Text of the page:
Nobody is more disappointed than McCaffery about Iowa not making the NCAA Tournament. He knows his team is one of the best 68, but he also understands the process and how the lack of one signature win can be the difference when nearly half of the teams in the NCAA Tournament field receive automatic bids.

That’s why McCaffery didn’t spend Sunday obsessing over Iowa’s tournament fate.

“I really wasn’t thinking about it one way or the other because I don’t obsess about things I have no control over,” McCaffery said. “At this point in time, your fate is in the hands of two different committees.”

McCaffery took a chance by choosing to play an easy non-conference — Iowa’s non-conference has been ranked below 300 throughout the season — and it ultimately backfired because it left the Hawkeyes with too little margin for error in conference play.

Iowa’s 9-9 record in conference play wasn’t good enough to compensate for its easy non-conference schedule, especially when you factor in that Iowa finished a combined 0-6 against Big Ten powers Michigan State, Indiana, Ohio State and Michigan. Win just one of those games and this column likely would’ve been about Iowa preparing for its first NCAA Tournament appearance since 2006 and about McCaffery adding to his reputation as a master rebuilder instead of being about Iowa preparing for its third NIT game since near the end of last season.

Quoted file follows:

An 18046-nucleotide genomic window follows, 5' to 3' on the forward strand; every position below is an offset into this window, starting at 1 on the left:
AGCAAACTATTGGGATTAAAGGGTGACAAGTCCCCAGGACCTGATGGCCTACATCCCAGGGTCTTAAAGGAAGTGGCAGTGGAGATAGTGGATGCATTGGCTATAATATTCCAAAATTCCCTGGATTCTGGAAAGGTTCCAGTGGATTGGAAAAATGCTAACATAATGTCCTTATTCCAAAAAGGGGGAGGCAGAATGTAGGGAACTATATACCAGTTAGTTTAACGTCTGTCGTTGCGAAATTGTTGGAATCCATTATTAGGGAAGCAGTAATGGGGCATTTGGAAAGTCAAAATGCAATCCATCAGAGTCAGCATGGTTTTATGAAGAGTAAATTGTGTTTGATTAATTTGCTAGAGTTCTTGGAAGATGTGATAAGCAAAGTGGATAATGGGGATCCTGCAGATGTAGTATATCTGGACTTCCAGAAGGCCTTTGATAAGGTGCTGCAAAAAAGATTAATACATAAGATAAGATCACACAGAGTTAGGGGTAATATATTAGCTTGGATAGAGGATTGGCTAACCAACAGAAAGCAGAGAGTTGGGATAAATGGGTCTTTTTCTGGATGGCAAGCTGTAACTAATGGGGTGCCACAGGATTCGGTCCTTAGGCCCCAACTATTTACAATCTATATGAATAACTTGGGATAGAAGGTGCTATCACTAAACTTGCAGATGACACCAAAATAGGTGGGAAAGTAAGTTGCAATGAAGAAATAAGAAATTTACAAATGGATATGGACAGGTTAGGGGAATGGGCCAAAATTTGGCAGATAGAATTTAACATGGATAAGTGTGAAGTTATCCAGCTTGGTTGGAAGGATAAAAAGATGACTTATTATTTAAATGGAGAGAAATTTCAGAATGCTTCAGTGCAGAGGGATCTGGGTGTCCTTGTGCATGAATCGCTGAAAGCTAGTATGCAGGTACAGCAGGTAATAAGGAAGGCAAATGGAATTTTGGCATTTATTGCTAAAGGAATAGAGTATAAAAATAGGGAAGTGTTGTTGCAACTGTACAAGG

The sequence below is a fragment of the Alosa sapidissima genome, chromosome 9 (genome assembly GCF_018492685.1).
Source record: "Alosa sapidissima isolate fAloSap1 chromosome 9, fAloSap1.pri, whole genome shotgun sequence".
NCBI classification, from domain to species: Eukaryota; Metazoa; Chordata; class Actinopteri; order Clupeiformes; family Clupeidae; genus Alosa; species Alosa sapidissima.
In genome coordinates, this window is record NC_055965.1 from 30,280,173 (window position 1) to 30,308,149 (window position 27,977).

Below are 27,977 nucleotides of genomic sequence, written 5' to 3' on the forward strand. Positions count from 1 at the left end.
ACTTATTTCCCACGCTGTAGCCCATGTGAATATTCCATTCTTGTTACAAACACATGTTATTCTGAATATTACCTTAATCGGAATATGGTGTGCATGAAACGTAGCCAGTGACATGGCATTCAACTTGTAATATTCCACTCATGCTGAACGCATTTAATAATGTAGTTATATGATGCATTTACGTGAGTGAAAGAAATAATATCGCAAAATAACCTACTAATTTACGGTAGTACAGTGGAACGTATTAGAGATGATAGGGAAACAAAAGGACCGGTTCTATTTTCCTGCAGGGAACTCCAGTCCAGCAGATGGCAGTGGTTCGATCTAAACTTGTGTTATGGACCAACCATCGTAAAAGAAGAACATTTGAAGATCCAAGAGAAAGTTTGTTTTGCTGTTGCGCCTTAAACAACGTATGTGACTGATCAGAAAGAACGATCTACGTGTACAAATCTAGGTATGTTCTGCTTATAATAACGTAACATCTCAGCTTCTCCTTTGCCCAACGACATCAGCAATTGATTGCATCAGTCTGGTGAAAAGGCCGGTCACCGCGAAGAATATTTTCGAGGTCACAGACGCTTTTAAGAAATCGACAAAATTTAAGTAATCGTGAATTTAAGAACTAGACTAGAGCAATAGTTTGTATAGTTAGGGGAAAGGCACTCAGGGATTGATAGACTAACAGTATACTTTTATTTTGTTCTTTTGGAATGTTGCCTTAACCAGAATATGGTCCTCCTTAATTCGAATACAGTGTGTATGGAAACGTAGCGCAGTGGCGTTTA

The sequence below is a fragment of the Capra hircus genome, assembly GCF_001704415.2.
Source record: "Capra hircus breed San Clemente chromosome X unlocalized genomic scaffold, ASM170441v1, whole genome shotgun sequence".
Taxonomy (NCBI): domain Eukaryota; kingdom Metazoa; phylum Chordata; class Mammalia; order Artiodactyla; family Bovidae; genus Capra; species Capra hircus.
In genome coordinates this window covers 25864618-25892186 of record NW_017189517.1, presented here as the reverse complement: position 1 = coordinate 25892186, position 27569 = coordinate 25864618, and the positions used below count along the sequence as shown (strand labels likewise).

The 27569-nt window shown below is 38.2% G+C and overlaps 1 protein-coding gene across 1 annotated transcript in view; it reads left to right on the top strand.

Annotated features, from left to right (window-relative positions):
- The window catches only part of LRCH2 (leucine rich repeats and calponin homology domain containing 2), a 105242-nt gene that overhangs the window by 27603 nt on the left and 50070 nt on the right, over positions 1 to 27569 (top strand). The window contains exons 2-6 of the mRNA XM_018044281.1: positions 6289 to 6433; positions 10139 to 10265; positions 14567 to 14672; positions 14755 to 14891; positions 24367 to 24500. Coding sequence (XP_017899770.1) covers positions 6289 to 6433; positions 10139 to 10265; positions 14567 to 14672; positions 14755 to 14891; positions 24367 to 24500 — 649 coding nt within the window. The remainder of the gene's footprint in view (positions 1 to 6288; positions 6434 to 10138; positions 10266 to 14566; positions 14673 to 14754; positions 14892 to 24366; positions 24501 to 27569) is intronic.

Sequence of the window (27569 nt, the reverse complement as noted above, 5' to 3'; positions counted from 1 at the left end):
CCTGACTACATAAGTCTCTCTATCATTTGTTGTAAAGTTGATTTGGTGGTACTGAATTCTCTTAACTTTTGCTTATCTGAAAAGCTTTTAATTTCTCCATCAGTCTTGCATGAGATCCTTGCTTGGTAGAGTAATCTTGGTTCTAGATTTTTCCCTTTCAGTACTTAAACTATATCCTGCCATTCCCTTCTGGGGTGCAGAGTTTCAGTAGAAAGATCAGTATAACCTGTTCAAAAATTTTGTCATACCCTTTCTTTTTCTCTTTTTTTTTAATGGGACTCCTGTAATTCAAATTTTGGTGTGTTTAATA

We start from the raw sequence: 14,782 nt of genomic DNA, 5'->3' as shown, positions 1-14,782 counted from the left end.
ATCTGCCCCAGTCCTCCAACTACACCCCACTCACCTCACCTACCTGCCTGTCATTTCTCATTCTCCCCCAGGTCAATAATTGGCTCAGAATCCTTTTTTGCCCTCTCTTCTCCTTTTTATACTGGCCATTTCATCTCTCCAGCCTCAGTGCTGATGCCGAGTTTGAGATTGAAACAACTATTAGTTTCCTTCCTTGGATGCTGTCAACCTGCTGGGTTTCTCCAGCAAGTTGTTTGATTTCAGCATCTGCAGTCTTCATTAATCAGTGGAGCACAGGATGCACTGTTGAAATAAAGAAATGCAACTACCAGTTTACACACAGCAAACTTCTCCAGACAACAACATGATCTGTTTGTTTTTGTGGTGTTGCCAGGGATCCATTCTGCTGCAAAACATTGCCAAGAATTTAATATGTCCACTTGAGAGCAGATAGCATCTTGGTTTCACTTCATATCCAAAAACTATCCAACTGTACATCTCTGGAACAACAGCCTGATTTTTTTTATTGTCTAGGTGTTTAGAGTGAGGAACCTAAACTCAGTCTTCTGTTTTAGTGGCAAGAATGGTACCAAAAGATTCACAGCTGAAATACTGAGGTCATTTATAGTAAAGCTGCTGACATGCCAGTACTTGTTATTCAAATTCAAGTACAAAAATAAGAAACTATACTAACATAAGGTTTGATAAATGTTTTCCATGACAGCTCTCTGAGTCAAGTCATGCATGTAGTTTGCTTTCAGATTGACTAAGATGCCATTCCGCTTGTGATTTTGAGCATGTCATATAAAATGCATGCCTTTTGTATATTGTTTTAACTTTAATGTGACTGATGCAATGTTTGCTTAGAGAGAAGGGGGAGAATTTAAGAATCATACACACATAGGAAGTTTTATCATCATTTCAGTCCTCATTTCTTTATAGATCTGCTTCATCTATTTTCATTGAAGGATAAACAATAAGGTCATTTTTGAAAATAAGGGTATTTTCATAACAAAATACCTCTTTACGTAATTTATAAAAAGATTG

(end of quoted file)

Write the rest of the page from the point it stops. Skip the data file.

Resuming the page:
It’s hard to put the final stamp on this season before the NIT plays out, but it’s not hard to see that the Iowa program is moving in the right direction under McCaffery. Losing May to graduation will create a void, but adding Wisconsin transfer Jarrod Uthoff and incoming freshman shooting guard Peter Jok will create much-needed scoring options.

The inability to makes shots has plagued Iowa this season perhaps more than anything else, with the Hawkeyes shooting under .500 percent in 19 of 20 games against Big Ten opponents.

It also has overshadowed the improvement made on defense this season. You probably could count on one hand the number of games this season in which Iowa didn’t bring it on defense and still have a few fingers left over.

It was nice for a change to actually have a reason to pay attention to the NCAA Selection show, even though Iowa was considered a long shot at best to make it. The fact that Iowa was even part of the NCAA Tournament discussion is progress considering where the program was when McCaffery was hired in late March 2010.

It’s also nice to have a coach who actually wants to be here instead of coaching in the state of Indiana, which seemed to be the case with his two predecessors at Iowa.

Making the NIT might not be cause for celebration for fans who expected more from Iowa this season. But it’s still enough to say that McCaffery is getting the job done.

That won’t be the case next year, though.

Category: Iowa Hawkeyes men's basketball

About Pat Harty: Columnist Pat Harty has been covering the Iowa Hawkeyes for the Press-Citizen since 1991. Originally from Des Moines, he currently writes columns and covers Hawkeye men's basketball for Hawk Central. View author profile.